The Korean Peninsula is a quiet region in terms of seismic activity. Although there are historical records of many large earthquakes that caused severe damage, such major events have not been frequent in recent times, with just a few small- and moderate-sized earthquakes (M ≥ 3) occurring each year. Therefore, the precise analysis of small- to moderate-sized earthquakes is important to understand the characteristics of earthquakes in this region. Broadband seismometers have been deployed in South Korea since 1998 in continually increasing numbers. The current broadband seismic network in Korea is quite dense, and its spatial distribution is nearly homogeneous. This network provides high-quality waveform data and makes moment tensor determination of moderate-sized earthquakes possible. We have inverted regional three-component broadband seismic data for the source parameters of 26 earthquakes ranging in size from Mw 3.2 to 5.0. The moment tensor solutions obtained from time domain waveform inversion show that most of these events have strike-slip faulting mechanisms and that their pseudo P-axis directions are predominantly ENEWSW, with an average azimuth of 72.77°. The source parameters and maximum horizontal shear stress directions obtained in this study can provide basic information that can act as a foundation for detailed seismotectonic studies and seismic hazard analyses.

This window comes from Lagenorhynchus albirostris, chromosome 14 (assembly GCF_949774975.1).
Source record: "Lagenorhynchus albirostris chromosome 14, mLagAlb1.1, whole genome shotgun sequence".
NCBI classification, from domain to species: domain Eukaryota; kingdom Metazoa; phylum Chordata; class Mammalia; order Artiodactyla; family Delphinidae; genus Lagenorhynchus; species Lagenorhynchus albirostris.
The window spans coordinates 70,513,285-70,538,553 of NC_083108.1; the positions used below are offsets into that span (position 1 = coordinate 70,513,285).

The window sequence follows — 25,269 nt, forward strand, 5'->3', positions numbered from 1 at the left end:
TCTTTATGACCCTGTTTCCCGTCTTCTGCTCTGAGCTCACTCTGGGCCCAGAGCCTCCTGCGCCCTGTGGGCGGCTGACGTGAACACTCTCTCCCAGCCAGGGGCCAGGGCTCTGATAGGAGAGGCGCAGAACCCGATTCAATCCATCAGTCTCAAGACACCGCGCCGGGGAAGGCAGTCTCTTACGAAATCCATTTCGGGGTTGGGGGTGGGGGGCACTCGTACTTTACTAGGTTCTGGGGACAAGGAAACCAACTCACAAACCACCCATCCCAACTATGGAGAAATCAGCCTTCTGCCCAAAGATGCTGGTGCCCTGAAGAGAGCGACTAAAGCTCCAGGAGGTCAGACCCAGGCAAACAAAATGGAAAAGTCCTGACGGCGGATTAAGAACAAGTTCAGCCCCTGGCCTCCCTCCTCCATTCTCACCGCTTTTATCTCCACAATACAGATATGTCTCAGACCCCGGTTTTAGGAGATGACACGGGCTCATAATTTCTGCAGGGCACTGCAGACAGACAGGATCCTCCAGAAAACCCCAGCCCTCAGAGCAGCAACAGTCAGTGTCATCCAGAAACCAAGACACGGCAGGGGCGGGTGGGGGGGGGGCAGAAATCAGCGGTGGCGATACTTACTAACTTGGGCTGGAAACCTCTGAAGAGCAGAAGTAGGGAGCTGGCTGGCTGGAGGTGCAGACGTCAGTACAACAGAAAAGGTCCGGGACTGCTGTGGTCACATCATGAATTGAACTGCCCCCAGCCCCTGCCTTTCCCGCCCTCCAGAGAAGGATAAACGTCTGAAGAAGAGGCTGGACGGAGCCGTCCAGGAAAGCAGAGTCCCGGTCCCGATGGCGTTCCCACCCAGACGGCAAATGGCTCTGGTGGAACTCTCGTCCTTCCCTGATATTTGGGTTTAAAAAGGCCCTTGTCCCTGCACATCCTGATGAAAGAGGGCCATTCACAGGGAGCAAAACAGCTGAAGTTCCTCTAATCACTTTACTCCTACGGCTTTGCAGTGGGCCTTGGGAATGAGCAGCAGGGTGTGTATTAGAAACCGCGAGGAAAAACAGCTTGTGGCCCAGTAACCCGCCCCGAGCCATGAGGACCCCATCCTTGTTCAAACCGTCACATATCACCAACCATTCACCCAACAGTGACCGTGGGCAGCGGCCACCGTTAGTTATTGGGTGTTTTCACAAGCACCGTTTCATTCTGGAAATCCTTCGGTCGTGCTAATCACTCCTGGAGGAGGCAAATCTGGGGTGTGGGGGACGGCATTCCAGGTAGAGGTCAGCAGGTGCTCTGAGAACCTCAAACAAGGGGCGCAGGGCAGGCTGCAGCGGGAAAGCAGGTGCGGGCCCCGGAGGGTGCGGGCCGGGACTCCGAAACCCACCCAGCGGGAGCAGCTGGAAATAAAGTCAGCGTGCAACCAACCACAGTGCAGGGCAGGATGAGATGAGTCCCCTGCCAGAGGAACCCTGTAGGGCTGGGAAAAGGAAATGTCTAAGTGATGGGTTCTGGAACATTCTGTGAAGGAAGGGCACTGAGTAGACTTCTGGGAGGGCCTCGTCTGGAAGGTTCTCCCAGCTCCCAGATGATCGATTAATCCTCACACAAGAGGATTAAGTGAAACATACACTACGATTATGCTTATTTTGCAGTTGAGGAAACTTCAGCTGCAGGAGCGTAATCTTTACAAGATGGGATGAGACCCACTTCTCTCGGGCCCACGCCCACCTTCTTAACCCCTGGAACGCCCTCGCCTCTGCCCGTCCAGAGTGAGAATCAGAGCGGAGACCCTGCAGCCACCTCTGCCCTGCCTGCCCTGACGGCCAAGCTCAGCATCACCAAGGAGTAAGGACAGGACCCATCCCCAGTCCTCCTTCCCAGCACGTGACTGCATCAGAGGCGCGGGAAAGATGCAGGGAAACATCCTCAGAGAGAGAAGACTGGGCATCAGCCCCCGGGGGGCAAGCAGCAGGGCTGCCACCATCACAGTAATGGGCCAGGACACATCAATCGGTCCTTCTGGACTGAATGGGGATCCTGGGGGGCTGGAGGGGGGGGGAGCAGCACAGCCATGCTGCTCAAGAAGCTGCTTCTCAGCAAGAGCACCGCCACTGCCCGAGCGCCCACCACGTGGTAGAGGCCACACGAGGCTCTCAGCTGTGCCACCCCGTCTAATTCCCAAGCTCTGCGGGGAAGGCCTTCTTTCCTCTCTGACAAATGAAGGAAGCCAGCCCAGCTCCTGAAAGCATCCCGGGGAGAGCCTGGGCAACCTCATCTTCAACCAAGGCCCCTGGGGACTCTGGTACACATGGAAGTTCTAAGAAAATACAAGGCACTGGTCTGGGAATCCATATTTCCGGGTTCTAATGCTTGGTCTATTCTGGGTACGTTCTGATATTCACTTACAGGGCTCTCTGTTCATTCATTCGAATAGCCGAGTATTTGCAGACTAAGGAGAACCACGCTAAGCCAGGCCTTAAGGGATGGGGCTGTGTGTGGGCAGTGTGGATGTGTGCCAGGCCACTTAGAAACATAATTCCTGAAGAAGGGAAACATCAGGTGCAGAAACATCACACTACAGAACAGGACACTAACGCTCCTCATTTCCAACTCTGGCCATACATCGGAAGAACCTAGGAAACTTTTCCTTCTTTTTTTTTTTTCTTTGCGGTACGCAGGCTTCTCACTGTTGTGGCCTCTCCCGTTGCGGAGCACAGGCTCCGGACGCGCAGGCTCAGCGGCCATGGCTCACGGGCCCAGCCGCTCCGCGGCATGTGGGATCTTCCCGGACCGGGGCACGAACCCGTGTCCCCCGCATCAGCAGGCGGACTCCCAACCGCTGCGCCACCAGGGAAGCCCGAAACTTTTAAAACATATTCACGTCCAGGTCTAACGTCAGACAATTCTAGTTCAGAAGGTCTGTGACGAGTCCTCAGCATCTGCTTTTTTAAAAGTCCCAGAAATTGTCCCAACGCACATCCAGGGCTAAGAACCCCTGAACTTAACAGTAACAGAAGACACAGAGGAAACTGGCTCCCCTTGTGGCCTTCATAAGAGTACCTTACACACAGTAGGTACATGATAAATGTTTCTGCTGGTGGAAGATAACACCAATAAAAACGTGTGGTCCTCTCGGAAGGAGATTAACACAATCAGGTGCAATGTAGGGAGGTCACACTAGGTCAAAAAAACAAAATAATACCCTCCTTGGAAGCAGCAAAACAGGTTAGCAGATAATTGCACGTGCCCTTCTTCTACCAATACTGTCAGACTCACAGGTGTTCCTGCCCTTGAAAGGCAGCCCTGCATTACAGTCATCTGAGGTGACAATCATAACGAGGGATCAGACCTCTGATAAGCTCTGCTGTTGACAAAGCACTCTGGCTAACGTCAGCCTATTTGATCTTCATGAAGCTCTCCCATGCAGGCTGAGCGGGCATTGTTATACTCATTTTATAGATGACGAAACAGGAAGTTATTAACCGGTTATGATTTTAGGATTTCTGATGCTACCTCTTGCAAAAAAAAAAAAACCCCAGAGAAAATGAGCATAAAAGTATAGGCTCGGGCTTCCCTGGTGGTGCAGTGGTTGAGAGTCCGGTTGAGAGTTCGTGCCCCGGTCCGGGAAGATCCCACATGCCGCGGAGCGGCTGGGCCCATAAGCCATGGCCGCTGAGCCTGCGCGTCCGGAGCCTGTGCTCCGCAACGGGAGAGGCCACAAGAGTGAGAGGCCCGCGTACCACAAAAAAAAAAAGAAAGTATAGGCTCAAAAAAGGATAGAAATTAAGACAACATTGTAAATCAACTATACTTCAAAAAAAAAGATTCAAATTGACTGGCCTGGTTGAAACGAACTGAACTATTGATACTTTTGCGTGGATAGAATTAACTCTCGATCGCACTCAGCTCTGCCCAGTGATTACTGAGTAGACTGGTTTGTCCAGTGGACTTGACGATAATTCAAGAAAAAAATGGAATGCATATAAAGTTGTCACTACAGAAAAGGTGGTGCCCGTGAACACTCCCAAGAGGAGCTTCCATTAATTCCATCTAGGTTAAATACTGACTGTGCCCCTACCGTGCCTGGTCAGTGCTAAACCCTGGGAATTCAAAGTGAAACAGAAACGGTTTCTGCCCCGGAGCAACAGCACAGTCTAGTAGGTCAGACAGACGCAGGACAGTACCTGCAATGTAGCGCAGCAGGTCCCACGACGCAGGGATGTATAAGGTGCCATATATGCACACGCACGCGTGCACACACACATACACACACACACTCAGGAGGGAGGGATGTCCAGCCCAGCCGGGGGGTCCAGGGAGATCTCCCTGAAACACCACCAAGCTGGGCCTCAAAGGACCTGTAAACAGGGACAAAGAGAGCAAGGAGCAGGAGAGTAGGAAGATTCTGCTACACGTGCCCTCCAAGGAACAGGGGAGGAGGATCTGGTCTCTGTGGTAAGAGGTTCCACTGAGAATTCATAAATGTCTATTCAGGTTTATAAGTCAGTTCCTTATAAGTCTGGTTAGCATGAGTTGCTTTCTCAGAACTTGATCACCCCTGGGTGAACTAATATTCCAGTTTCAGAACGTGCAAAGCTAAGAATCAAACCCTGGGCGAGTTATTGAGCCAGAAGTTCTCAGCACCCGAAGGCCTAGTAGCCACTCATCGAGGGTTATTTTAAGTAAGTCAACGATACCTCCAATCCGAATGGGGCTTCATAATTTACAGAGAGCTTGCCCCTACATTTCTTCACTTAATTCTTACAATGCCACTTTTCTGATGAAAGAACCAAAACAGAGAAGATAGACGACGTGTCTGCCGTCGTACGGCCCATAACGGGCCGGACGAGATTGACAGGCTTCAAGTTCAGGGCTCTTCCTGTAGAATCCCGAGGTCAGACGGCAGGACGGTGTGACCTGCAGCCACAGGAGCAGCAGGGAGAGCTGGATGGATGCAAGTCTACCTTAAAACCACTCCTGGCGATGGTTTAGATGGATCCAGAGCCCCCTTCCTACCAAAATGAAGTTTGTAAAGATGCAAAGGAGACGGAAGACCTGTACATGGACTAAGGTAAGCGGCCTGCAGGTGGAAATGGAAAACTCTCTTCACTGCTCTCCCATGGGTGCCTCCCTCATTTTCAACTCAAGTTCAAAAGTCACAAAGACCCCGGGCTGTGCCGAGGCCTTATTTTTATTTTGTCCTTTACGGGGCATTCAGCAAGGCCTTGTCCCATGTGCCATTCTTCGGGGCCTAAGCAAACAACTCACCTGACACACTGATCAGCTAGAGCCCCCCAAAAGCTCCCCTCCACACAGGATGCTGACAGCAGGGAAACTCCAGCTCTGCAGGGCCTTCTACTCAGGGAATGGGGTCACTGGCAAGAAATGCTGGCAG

|Number of pages||5|
|Publication status||Published - 2010|
- Korean Peninsula
- moment tensor
ASJC Scopus subject areas
- Environmental Science(all)
- Earth and Planetary Sciences(all)